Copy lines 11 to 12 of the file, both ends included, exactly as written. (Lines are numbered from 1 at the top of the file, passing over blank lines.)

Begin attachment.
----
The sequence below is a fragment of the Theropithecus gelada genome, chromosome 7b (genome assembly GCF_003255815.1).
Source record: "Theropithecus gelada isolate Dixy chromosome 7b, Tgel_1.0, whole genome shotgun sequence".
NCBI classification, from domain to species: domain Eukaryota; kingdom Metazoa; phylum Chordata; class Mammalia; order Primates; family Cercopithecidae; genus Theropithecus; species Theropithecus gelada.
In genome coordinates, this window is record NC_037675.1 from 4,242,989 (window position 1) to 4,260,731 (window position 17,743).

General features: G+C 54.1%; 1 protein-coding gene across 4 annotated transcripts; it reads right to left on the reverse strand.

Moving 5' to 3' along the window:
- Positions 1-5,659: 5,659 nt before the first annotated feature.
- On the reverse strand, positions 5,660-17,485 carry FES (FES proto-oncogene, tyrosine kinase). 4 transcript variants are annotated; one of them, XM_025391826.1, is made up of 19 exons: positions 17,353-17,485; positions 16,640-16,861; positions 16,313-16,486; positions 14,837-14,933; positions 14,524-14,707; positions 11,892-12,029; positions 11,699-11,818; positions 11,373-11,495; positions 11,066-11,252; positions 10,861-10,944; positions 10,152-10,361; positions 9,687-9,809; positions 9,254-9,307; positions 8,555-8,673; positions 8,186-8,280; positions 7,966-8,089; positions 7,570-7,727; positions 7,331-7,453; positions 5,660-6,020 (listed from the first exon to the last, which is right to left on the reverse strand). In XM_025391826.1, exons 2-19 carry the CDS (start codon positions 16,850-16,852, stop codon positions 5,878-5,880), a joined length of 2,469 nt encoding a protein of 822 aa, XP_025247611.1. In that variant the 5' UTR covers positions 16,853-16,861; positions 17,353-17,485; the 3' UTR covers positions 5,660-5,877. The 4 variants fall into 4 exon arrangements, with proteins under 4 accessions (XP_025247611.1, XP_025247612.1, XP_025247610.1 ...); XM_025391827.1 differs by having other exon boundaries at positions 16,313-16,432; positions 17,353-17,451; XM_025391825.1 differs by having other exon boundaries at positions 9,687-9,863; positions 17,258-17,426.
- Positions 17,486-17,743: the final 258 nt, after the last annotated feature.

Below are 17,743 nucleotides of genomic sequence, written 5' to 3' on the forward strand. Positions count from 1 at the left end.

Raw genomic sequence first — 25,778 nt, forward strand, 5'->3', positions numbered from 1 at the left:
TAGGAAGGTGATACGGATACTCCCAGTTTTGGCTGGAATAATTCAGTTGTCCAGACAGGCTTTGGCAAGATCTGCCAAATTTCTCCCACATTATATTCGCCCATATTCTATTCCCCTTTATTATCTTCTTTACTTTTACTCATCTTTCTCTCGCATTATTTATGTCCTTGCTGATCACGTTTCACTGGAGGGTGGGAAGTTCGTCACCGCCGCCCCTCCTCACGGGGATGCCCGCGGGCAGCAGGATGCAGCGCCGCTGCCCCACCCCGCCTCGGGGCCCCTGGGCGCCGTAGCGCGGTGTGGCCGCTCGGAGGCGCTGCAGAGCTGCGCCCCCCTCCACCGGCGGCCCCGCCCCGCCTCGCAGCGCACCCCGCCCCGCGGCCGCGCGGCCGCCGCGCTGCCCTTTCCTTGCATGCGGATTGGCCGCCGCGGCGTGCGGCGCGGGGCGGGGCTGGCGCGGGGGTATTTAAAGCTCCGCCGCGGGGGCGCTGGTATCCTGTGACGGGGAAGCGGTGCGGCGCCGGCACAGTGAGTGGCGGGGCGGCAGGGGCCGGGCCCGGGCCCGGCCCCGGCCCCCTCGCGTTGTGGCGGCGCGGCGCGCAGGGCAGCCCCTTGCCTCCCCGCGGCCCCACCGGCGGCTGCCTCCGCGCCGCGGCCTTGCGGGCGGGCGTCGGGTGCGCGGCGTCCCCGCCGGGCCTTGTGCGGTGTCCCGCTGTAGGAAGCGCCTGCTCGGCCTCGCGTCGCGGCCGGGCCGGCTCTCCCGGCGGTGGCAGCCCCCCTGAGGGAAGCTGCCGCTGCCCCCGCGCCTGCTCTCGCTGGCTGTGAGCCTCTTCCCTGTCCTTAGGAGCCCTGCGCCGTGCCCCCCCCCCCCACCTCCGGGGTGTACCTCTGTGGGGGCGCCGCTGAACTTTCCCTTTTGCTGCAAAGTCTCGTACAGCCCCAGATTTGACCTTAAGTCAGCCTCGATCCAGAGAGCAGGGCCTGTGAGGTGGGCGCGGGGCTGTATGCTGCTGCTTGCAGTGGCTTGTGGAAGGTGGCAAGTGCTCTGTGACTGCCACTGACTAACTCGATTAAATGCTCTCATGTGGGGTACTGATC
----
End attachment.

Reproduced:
Raw genomic sequence first — 25,778 nt, forward strand, 5'->3', positions numbered from 1 at the left:
TAGGAAGGTGATACGGATACTCCCAGTTTTGGCTGGAATAATTCAGTTGTCCAGACAGGCTTTGGCAAGATCTGCCAAATTTCTCCCACATTATATTCGCCCATATTCTATTCCCCTTTATTATCTTCTTTACTTTTACTCATCTTTCTCTCGCATTATTTATGTCCTTGCTGATCACGTTTCACTGGAGGGTGGGAAGTTCGTCACCGCCGCCCCTCCTCACGGGGATGCCCGCGGGCAGCAGGATGCAGCGCCGCTGCCCCACCCCGCCTCGGGGCCCCTGGGCGCCGTAGCGCGGTGTGGCCGCTCGGAGGCGCTGCAGAGCTGCGCCCCCCTCCACCGGCGGCCCCGCCCCGCCTCGCAGCGCACCCCGCCCCGCGGCCGCGCGGCCGCCGCGCTGCCCTTTCCTTGCATGCGGATTGGCCGCCGCGGCGTGCGGCGCGGGGCGGGGCTGGCGCGGGGGTATTTAAAGCTCCGCCGCGGGGGCGCTGGTATCCTGTGACGGGGAAGCGGTGCGGCGCCGGCACAGTGAGTGGCGGGGCGGCAGGGGCCGGGCCCGGGCCCGGCCCCGGCCCCCTCGCGTTGTGGCGGCGCGGCGCGCAGGGCAGCCCCTTGCCTCCCCGCGGCCCCACCGGCGGCTGCCTCCGCGCCGCGGCCTTGCGGGCGGGCGTCGGGTGCGCGGCGTCCCCGCCGGGCCTTGTGCGGTGTCCCGCTGTAGGAAGCGCCTGCTCGGCCTCGCGTCGCGGCCGGGCCGGCTCTCCCGGCGGTGGCAGCCCCCCTGAGGGAAGCTGCCGCTGCCCCCGCGCCTGCTCTCGCTGGCTGTGAGCCTCTTCCCTGTCCTTAGGAGCCCTGCGCCGTGCCCCCCCCCCCCACCTCCGGGGTGTACCTCTGTGGGGGCGCCGCTGAACTTTCCCTTTTGCTGCAAAGTCTCGTACAGCCCCAGATTTGACCTTAAGTCAGCCTCGATCCAGAGAGCAGGGCCTGTGAGGTGGGCGCGGGGCTGTATGCTGCTGCTTGCAGTGGCTTGTGGAAGGTGGCAAGTGCTCTGTGACTGCCACTGACTAACTCGATTAAATGCTCTCATGTGGGGTACTGATC